Theatre totally worked when I saw the Canadian story Come From Away. The day before, Mentorship students and I had visited Ground Zero and the World Trade Center. This was a sobering, rainy-day experience that invited somber contemplation. It was a kind of pilgrimage for me to stand in the place that had been the center of such destruction almost 20 years ago. So, when the lights went down in the packed Schoenfeld Theatre and we started tracking the individual journeys of people flying on that fateful day on 9/11, I was already in. Tears slid down my face throughout the next hour and a half and I was so grateful. Grateful to witness some of my dearest values ring true for people in hard times. Grateful to have such rich culturally specific characters, music, awkwardness, humour, fear, angst, loss and love resound in my core. The stories were so particular, so human, and so full of longing for life and connection. There is something about a tragedy and being stuck away from home that makes you keenly of aware of your hopes and needs. And to watch the people of Gander embrace this challenge by coming together and do what they could to keep everyone alive was heroic and inspiring. I was challenged too, by the journey of those stranded, and the humility they had to embrace to receive the help they so desperately needed. I was undone how this awful circumstance forged an unlikely but necessary, beautiful community. I resonated with their pain and thrilled to their courage and grace as boundaries came down.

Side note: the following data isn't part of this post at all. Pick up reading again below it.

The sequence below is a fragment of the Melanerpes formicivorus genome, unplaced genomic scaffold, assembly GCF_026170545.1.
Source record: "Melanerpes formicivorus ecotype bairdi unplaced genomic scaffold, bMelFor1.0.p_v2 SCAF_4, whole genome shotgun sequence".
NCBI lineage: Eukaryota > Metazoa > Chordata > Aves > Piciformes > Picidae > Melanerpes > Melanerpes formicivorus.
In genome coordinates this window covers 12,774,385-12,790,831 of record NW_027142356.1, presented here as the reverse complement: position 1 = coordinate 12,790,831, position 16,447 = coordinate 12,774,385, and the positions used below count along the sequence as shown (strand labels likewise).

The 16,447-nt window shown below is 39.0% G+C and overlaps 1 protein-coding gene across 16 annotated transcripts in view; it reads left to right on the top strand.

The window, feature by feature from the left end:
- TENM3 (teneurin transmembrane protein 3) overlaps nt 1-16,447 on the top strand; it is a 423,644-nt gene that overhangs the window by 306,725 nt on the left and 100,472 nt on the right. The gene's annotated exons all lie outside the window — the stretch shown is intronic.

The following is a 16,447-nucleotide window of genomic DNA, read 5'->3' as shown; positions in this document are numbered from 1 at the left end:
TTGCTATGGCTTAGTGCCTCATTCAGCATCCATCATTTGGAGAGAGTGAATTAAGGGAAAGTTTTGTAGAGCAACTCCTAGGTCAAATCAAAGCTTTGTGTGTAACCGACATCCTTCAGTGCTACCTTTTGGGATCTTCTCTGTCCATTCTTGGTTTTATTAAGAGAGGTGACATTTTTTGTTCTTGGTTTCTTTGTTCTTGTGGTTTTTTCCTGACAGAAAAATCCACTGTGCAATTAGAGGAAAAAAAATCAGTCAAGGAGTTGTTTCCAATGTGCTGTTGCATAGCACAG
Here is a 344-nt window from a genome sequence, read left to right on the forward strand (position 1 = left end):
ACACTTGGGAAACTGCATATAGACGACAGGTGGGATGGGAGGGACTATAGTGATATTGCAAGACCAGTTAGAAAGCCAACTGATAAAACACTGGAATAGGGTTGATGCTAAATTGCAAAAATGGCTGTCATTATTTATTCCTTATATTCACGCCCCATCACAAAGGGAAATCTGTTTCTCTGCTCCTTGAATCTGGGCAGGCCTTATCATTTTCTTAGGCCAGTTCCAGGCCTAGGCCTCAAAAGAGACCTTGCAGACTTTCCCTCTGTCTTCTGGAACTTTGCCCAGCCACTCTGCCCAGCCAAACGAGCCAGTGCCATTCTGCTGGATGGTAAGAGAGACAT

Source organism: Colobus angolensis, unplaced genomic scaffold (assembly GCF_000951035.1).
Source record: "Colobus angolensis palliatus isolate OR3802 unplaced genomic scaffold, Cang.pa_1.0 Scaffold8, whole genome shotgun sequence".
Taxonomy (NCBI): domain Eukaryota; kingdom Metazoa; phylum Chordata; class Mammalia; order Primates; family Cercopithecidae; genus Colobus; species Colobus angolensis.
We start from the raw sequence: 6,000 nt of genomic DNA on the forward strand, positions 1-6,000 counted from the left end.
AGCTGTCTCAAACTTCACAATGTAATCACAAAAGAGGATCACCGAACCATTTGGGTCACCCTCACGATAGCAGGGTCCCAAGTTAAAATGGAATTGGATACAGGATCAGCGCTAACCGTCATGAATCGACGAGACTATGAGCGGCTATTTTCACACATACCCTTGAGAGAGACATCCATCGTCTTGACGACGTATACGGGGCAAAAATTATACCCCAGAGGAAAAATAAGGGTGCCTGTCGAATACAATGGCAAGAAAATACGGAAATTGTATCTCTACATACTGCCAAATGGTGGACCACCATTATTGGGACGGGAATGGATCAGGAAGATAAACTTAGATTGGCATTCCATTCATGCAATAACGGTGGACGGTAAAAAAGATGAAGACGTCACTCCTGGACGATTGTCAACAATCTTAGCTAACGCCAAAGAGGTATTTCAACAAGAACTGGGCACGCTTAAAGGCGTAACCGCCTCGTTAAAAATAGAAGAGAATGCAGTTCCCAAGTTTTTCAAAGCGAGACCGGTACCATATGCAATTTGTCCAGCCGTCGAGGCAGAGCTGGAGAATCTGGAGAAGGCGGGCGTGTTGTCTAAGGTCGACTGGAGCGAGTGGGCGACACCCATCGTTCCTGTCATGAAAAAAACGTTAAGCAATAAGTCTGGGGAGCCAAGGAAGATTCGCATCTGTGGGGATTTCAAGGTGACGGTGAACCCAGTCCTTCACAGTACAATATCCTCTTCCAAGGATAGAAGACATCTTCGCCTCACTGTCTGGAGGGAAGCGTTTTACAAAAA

I love that theatre is a collaborative art that goes one step beyond the creative family to the generous sharing with any who draw near to receive; the audience.

I wrote the above section before COVID-19 was declared a pandemic and the humans of planet Earth had their lives changed all in the same month.

The Minutes at The Cort
(we were allowed to photograph before the show)